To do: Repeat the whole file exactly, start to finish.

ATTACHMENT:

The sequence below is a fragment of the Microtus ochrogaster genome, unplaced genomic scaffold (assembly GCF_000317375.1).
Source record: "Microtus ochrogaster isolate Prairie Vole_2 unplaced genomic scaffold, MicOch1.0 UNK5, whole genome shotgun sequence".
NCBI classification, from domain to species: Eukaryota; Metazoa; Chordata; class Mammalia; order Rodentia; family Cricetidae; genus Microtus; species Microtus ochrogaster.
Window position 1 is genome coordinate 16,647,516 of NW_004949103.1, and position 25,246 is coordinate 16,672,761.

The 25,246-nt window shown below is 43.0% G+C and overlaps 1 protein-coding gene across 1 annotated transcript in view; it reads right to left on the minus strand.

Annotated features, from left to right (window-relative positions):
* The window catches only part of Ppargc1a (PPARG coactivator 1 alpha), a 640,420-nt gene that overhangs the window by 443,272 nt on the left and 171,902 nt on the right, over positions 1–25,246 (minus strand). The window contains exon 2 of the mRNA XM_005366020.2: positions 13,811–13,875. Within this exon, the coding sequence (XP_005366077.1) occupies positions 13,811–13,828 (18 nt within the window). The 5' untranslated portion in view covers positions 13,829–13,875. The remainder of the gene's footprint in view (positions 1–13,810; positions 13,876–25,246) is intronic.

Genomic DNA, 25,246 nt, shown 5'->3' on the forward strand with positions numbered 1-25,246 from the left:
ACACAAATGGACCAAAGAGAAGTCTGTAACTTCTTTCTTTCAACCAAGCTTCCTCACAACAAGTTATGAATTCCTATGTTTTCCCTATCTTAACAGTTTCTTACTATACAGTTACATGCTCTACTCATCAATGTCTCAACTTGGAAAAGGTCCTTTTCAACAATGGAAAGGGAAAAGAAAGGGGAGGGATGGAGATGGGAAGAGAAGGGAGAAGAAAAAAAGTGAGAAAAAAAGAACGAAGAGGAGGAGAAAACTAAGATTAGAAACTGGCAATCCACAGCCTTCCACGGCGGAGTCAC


The sequence below is a fragment of the Microtus ochrogaster genome, unplaced genomic scaffold (assembly GCF_000317375.1).
Source record: "Microtus ochrogaster isolate Prairie Vole_2 unplaced genomic scaffold, MicOch1.0 UNK5, whole genome shotgun sequence".
NCBI classification, from domain to species: Eukaryota; Metazoa; Chordata; class Mammalia; order Rodentia; family Cricetidae; genus Microtus; species Microtus ochrogaster.
Window position 1 is genome coordinate 16,647,516 of NW_004949103.1, and position 25,246 is coordinate 16,672,761.

The 25,246-nt window shown below is 43.0% G+C and overlaps 1 protein-coding gene across 1 annotated transcript in view; it reads right to left on the minus strand.

Annotated features, from left to right (window-relative positions):
* The window catches only part of Ppargc1a (PPARG coactivator 1 alpha), a 640,420-nt gene that overhangs the window by 443,272 nt on the left and 171,902 nt on the right, over positions 1–25,246 (minus strand). The window contains exon 2 of the mRNA XM_005366020.2: positions 13,811–13,875. Within this exon, the coding sequence (XP_005366077.1) occupies positions 13,811–13,828 (18 nt within the window). The 5' untranslated portion in view covers positions 13,829–13,875. The remainder of the gene's footprint in view (positions 1–13,810; positions 13,876–25,246) is intronic.

Genomic DNA, 25,246 nt, shown 5'->3' on the forward strand with positions numbered 1-25,246 from the left:
ACACAAATGGACCAAAGAGAAGTCTGTAACTTCTTTCTTTCAACCAAGCTTCCTCACAACAAGTTATGAATTCCTATGTTTTCCCTATCTTAACAGTTTCTTACTATACAGTTACATGCTCTACTCATCAATGTCTCAACTTGGAAAAGGTCCTTTTCAACAATGGAAAGGGAAAAGAAAGGGGAGGGATGGAGATGGGAAGAGAAGGGAGAAGAAAAAAAGTGAGAAAAAAAGAACGAAGAGGAGGAGAAAACTAAGATTAGAAACTGGCAATCCACAGCCTTCCACGGCGGAGTCAC